I wanted to show you our Wheatsheaf Cowl Pattern, for sale on Ravelry. I used some wonderful Rowan Yarn Company Cashsoft Aran which is softer than butter and so warm. I made samples of the Wheatsheaf Cowl pattern using both Aran and DK weight yarns. The difference in circumference was 26inch for the Aran and 22 inch for the DK version. One of our pattern testers for the Wheatsheaf Cowl knitted the cable pattern repeat twice to make a taller cowl, you’d use more yarn, but it would be fabulously warm if you live in colder climate.
Knitted in aran weight yarn, the Wheatsheaf Cowl is a speedy knit, easily made over a few evenings of knitting. Ideal for Christmas knitting or gift knits.
A great stash buster, the Wheatsheaf Cowl is a quick knit. Easily finished in a few evenings by the fire and is toasty warm. Great for gifting and a chance to use up a bit of stash, you’ll need between 200-225 yards (depending on size) but you’ll need more if you knit a deeper cowl.
Wheatsheaf Cowl knitting pattern, image shows matching Wheatsheaf Hat
You could cast on three times as many stitches for a looped style cowl if you wanted the extra warmth, but this will use at least three times the yardage and you might need a little extra if you add depth/height to the ribbed sections. This would loop easily twice around your neck and look fabulous.
The cable pattern used in the Wheatsheaf Cowl pattern reminds me of a Wheatsheaf, hence the name, but bluesocks thought they looked like X’s for kisses. Either way, I love it. It’s a quick knit, great way to use up small amounts of yarn and you can make a matching set as a gift.
The cable pattern has both charted and written instructions to suit your preference.
Wheatsheaf Cowl on cushion
Wheatsheaf Cowl Tension/Gauge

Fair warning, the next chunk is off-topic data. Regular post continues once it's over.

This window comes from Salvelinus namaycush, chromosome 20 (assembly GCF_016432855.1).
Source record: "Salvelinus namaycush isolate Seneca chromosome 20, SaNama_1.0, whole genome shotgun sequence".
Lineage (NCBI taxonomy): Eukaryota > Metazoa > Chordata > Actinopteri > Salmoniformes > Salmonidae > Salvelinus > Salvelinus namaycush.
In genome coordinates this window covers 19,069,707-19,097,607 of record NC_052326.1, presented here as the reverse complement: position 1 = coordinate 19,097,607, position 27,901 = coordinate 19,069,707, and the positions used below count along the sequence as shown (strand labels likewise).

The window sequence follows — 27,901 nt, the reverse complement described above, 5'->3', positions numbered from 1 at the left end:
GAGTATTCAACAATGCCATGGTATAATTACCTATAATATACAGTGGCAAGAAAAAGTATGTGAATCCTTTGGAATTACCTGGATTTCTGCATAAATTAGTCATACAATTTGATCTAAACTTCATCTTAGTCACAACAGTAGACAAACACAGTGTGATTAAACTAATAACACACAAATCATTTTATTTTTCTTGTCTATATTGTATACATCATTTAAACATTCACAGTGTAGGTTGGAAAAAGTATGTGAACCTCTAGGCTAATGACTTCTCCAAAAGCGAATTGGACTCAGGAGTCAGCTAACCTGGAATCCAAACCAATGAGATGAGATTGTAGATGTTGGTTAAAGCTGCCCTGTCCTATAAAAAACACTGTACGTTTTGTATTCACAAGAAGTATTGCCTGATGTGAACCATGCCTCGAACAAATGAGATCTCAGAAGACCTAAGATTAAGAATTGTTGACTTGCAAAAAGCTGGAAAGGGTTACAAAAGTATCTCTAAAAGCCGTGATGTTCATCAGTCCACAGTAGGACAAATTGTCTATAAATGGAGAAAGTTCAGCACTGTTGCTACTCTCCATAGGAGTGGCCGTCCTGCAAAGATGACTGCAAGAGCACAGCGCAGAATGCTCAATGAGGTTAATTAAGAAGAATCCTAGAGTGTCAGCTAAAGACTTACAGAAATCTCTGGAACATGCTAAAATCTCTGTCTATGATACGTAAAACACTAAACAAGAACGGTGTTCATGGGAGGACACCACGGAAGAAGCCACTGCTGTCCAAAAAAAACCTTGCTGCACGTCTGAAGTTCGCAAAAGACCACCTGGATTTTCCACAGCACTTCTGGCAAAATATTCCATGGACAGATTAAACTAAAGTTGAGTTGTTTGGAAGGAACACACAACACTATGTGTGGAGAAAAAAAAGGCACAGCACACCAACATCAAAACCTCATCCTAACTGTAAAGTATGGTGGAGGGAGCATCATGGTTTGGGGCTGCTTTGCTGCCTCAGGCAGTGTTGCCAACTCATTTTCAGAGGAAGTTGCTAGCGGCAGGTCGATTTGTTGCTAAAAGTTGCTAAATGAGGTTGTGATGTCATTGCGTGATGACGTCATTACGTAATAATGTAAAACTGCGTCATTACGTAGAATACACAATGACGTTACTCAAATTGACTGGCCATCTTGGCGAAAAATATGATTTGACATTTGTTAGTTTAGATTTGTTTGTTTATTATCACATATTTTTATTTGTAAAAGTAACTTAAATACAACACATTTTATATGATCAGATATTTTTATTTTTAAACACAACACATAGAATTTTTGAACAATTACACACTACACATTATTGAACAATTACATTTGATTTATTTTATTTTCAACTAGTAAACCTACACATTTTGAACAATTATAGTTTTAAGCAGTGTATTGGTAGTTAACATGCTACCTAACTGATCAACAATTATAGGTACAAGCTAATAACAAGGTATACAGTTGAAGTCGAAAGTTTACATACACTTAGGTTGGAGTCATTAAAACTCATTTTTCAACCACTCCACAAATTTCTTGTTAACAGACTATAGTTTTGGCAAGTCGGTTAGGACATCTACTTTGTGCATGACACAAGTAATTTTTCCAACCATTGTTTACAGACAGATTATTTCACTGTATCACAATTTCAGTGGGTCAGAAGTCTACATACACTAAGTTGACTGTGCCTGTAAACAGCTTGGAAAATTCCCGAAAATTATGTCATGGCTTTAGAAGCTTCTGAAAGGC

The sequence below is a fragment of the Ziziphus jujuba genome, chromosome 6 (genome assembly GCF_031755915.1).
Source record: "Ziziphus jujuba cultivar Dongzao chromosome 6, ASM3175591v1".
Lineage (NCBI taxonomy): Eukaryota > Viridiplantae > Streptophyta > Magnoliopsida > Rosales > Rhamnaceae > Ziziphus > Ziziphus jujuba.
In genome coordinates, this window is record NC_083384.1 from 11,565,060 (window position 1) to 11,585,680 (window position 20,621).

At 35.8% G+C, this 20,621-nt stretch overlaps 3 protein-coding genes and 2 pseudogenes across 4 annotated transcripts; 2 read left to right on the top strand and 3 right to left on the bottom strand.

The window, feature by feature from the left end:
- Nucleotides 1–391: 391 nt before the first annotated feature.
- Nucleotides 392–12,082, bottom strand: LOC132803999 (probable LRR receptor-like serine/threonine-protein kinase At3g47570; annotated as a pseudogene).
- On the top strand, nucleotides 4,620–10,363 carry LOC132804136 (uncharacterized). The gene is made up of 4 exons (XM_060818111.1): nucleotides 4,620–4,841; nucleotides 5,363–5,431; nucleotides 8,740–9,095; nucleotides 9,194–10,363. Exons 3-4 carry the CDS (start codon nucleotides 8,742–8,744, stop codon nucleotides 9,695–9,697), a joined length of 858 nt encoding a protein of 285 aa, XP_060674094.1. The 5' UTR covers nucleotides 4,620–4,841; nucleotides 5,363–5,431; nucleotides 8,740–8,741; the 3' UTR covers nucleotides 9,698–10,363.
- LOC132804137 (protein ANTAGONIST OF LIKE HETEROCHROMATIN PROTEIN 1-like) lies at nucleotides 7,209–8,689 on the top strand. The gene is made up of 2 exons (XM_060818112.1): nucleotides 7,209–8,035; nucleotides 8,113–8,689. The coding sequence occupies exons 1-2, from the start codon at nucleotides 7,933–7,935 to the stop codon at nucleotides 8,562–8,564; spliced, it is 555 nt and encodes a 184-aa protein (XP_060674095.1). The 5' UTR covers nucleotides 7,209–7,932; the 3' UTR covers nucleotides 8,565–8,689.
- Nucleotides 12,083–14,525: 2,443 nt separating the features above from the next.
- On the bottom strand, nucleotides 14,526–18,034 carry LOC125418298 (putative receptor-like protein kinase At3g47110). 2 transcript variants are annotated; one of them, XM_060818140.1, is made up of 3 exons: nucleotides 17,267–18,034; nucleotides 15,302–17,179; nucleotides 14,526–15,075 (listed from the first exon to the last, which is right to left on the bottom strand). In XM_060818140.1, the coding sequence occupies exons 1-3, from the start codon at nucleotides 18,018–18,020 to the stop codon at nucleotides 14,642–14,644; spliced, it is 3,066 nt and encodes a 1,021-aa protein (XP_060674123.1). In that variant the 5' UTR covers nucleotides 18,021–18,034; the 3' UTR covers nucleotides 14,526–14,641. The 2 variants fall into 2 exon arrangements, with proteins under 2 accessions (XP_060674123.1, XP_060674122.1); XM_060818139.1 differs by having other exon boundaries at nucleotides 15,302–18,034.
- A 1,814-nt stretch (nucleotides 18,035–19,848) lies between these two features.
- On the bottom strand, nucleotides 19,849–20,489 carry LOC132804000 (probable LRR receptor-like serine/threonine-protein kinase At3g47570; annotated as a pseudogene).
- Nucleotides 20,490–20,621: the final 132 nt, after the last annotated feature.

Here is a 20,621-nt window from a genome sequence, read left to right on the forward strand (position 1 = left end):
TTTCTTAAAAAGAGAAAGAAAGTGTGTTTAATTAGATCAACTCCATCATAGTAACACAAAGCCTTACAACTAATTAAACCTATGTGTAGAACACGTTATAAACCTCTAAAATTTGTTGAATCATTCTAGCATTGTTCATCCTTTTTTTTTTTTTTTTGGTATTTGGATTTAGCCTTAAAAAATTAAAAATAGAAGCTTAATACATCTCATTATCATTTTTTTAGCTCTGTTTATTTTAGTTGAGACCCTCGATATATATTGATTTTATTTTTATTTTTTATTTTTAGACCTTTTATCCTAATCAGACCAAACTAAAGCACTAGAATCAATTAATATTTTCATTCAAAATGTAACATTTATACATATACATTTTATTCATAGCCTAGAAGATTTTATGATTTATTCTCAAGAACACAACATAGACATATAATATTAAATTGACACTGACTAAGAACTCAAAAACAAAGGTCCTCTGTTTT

Gauge/Tension for body of cowl in cable pattern – unstretched: 16sts x 32 rows = 3in x 4in/7.5cm x 10cm with 5mm/US8 16sts x 32rows = 3 5/8th in 9.25cm x 4in/7.5cm x 10cm with 5.5mm/US9
Wheatsheaf Cowl Recommended Yarns
I made samples using the following yarns:
Rowan Yarn Company Cashsoft Aran
Rowan Cashsoft DK
Stylecraft Special DK
My Test Knitters used
Rowan Baby Merino Silk DK
I found the Aran weight yarn washed really well and still looks as good as the day it was knitted. The matching hat has worn equally well and is machine washable on a delicate setting.
I think you would need to use a cable needle for any of the Wheatsheaf patterns, the earlier cables in the pattern can be done without, but the central crossover cable does need a cable needle, or spare dpn.
I’ve been asked by a couple of knitters if the cowl could be worked in chunky or bulky weight yarn. The simple answer is yes. However, you’d need to go up a needle size to perhaps a 6mm needle to get enough drape to the piece and obviously both the height and circumference of the cowl would change.
I haven’t tried this myself so I can’t help you on yardage/meters required to complete the cowl.
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We recently released our Wheatsheaf Aran Socks Pattern, for sale on Ravelry. I used some wonderful Brown Sheep Lamb’s Pride Worsted which was a gift from the lovely Joan Dyer. The socks use different needle sizes to achieve three sizes from Ladies Small/Child up to a Mens size with options for slim, regular and slouchy fit.